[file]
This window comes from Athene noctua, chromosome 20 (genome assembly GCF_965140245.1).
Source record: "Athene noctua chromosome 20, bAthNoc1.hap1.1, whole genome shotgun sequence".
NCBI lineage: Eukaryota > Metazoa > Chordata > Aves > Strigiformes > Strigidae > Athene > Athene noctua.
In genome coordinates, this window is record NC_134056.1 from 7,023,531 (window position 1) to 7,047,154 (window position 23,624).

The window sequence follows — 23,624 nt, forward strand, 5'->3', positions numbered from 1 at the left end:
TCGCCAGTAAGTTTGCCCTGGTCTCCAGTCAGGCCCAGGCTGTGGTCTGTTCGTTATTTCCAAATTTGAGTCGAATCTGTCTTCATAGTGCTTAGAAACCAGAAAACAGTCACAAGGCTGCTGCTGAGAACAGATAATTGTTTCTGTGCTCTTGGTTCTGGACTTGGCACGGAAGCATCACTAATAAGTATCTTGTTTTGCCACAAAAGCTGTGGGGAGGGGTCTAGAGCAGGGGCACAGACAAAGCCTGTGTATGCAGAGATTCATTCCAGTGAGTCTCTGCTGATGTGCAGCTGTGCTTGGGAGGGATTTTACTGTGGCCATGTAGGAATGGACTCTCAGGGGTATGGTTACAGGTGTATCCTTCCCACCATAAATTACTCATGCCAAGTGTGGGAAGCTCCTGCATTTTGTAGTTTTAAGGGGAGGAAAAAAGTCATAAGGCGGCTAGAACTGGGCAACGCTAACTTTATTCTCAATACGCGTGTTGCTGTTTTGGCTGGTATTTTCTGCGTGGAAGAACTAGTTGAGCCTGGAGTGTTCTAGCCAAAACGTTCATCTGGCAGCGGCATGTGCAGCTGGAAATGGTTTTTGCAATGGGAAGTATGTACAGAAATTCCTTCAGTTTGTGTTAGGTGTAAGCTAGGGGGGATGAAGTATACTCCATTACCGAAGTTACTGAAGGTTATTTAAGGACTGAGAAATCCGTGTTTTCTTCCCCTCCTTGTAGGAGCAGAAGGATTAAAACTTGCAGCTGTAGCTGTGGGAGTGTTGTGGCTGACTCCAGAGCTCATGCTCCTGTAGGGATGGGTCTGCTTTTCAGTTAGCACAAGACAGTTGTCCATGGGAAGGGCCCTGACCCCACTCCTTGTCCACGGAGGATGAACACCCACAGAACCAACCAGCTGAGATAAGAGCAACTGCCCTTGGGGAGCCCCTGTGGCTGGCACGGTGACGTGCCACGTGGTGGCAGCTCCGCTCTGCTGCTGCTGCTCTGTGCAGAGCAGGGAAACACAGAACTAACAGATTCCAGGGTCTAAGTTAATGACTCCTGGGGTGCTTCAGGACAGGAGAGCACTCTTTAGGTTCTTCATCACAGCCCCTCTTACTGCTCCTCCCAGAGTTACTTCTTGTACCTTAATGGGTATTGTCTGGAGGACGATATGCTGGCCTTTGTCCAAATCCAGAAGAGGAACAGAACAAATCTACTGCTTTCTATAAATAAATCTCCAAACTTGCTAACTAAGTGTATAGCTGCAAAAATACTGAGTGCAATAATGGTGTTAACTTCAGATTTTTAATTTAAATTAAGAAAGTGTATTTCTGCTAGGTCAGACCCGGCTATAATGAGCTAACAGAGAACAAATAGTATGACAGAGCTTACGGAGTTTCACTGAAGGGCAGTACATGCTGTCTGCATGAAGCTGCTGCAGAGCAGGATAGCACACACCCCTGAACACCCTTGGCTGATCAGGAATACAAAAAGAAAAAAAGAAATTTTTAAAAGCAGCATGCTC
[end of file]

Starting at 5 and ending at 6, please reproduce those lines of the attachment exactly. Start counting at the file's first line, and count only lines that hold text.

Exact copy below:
The window sequence follows — 23,624 nt, forward strand, 5'->3', positions numbered from 1 at the left end:
TCGCCAGTAAGTTTGCCCTGGTCTCCAGTCAGGCCCAGGCTGTGGTCTGTTCGTTATTTCCAAATTTGAGTCGAATCTGTCTTCATAGTGCTTAGAAACCAGAAAACAGTCACAAGGCTGCTGCTGAGAACAGATAATTGTTTCTGTGCTCTTGGTTCTGGACTTGGCACGGAAGCATCACTAATAAGTATCTTGTTTTGCCACAAAAGCTGTGGGGAGGGGTCTAGAGCAGGGGCACAGACAAAGCCTGTGTATGCAGAGATTCATTCCAGTGAGTCTCTGCTGATGTGCAGCTGTGCTTGGGAGGGATTTTACTGTGGCCATGTAGGAATGGACTCTCAGGGGTATGGTTACAGGTGTATCCTTCCCACCATAAATTACTCATGCCAAGTGTGGGAAGCTCCTGCATTTTGTAGTTTTAAGGGGAGGAAAAAAGTCATAAGGCGGCTAGAACTGGGCAACGCTAACTTTATTCTCAATACGCGTGTTGCTGTTTTGGCTGGTATTTTCTGCGTGGAAGAACTAGTTGAGCCTGGAGTGTTCTAGCCAAAACGTTCATCTGGCAGCGGCATGTGCAGCTGGAAATGGTTTTTGCAATGGGAAGTATGTACAGAAATTCCTTCAGTTTGTGTTAGGTGTAAGCTAGGGGGGATGAAGTATACTCCATTACCGAAGTTACTGAAGGTTATTTAAGGACTGAGAAATCCGTGTTTTCTTCCCCTCCTTGTAGGAGCAGAAGGATTAAAACTTGCAGCTGTAGCTGTGGGAGTGTTGTGGCTGACTCCAGAGCTCATGCTCCTGTAGGGATGGGTCTGCTTTTCAGTTAGCACAAGACAGTTGTCCATGGGAAGGGCCCTGACCCCACTCCTTGTCCACGGAGGATGAACACCCACAGAACCAACCAGCTGAGATAAGAGCAACTGCCCTTGGGGAGCCCCTGTGGCTGGCACGGTGACGTGCCACGTGGTGGCAGCTCCGCTCTGCTGCTGCTGCTCTGTGCAGAGCAGGGAAACACAGAACTAACAGATTCCAGGGTCTAAGTTAATGACTCCTGGGGTGCTTCAGGACAGGAGAGCACTCTTTAGGTTCTTCATCACAGCCCCTCTTACTGCTCCTCCCAGAGTTACTTCTTGTACCTTAATGGGTATTGTCTGGAGGACGATATGCTGGCCTTTGTCCAAATCCAGAAGAGGAACAGAACAAATCTACTGCTTTCTATAAATAAATCTCCAAACTTGCTAACTAAGTGTATAGCTGCAAAAATACTGAGTGCAATAATGGTGTTAACTTCAGATTTTTAATTTAAATTAAGAAAGTGTATTTCTGCTAGGTCAGACCCGGCTATAATGAGCTAACAGAGAACAAATAGTATGACAGAGCTTACGGAGTTTCACTGAAGGGCAGTACATGCTGTCTGCATGAAGCTGCTGCAGAGCAGGATAGCACACACCCCTGAACACCCTTGGCTGATCAGGAATACAAAAAGAAAAAAAGAAATTTTTAAAAGCAGCATGCTC